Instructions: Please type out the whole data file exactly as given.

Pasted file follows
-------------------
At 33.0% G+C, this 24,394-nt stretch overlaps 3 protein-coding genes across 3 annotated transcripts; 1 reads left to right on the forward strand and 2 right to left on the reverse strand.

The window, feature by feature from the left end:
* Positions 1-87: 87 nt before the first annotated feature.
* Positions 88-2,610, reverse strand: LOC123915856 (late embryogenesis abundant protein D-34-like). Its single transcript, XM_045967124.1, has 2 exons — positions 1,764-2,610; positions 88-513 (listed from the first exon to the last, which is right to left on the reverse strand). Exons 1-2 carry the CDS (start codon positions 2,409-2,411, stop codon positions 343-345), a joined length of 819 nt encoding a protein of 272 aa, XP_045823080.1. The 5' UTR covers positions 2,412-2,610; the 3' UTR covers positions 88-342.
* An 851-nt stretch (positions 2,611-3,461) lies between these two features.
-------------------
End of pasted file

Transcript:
At 33.0% G+C, this 24,394-nt stretch overlaps 3 protein-coding genes across 3 annotated transcripts; 1 reads left to right on the forward strand and 2 right to left on the reverse strand.

The window, feature by feature from the left end:
* Positions 1-87: 87 nt before the first annotated feature.
* Positions 88-2,610, reverse strand: LOC123915856 (late embryogenesis abundant protein D-34-like). Its single transcript, XM_045967124.1, has 2 exons — positions 1,764-2,610; positions 88-513 (listed from the first exon to the last, which is right to left on the reverse strand). Exons 1-2 carry the CDS (start codon positions 2,409-2,411, stop codon positions 343-345), a joined length of 819 nt encoding a protein of 272 aa, XP_045823080.1. The 5' UTR covers positions 2,412-2,610; the 3' UTR covers positions 88-342.
* An 851-nt stretch (positions 2,611-3,461) lies between these two features.